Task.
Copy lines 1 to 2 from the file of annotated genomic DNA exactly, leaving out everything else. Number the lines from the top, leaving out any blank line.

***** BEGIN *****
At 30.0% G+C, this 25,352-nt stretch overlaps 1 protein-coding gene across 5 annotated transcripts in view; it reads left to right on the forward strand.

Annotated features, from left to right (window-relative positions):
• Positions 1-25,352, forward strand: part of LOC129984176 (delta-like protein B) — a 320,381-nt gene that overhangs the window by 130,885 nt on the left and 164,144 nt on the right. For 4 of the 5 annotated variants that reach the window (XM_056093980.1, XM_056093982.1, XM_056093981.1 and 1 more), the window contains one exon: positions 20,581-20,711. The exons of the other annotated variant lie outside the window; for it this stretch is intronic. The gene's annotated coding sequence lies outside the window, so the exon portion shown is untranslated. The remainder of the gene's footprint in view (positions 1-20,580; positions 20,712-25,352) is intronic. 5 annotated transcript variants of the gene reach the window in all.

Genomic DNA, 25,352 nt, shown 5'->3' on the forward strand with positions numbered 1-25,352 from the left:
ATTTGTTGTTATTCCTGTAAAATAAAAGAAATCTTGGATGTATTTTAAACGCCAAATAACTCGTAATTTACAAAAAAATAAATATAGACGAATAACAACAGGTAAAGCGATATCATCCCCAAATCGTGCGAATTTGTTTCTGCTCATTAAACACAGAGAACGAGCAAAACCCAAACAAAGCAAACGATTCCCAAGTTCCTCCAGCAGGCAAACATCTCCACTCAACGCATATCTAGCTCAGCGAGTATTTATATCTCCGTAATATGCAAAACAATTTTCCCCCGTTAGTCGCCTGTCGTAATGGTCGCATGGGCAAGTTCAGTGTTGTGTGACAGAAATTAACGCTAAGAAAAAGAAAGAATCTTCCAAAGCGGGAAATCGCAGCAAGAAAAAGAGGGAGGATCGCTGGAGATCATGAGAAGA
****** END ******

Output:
At 30.0% G+C, this 25,352-nt stretch overlaps 1 protein-coding gene across 5 annotated transcripts in view; it reads left to right on the forward strand.

Annotated features, from left to right (window-relative positions):